We stare a lot in modern life--at the TV, at the computer screen, at a problem, at the middle distance, at the worries in our heads. All of this staring forces our eyes into a flat, broad plane of focus that they aren't good at. The eye's natural condition is to be moving, focusing on a rapid succession of single points. That's what clear vision is.
So one of the eye exercises in the Bates method is to get the eyes moving, like they're supposed to, by observing motion wherever it occurs in the world around you.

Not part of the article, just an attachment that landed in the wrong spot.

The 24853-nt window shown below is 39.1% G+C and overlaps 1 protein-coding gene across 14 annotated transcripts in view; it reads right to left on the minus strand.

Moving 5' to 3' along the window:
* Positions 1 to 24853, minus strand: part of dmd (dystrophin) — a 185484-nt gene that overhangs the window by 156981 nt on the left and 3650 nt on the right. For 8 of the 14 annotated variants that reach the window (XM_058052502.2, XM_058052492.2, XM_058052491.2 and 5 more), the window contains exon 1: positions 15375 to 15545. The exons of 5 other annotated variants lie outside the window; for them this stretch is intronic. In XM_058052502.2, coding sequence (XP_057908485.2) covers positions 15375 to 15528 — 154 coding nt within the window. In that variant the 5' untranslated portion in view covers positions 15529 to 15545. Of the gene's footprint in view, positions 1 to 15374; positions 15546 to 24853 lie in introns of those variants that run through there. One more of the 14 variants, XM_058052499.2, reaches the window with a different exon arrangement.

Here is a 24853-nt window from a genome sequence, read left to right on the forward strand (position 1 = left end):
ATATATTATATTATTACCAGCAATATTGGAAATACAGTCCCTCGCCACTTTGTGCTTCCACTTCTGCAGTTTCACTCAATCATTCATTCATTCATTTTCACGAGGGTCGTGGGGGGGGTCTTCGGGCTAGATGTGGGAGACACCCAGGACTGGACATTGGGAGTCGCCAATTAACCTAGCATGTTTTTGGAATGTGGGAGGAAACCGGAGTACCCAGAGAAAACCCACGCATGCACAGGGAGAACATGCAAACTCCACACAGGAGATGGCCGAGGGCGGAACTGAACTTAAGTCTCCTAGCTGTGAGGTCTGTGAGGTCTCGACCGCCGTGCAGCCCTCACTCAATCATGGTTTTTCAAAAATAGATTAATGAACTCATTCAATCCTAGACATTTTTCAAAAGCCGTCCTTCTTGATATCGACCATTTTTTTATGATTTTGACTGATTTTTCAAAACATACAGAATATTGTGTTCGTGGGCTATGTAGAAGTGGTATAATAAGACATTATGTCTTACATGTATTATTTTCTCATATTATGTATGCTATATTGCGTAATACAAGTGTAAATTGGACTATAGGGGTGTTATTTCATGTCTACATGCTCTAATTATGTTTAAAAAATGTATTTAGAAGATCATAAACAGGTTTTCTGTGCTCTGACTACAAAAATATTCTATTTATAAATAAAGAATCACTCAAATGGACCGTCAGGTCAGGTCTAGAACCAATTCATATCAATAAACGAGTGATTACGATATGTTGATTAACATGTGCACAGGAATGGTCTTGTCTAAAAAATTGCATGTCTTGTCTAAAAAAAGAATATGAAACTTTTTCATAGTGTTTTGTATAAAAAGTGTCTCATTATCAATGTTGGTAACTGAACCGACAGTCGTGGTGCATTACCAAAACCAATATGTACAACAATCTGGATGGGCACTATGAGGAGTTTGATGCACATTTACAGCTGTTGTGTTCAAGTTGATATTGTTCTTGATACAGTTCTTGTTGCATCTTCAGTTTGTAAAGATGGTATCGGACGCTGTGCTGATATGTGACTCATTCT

After my class, I walked out into the neighborhood. Leaves were quivering in the breeze, and cars went past, and people were out walking. Lots of motion to observe.
But then something shifted. I noticed that everything around me was moving. That house, that street sign, that parked car, all moved along in the opposite direction to me as I walked. Everything's in motion relative to everything else! I was, like, Einstein! Discovering relativity for myself! My whole brain changed gears. My eyes became clear as my mind became clear. I could read the fine print.
It's hours later now, and as I look--but do not stare--at my computer screen, I'm seeing the text with greater clarity than I've had for ages.
I'm very excited.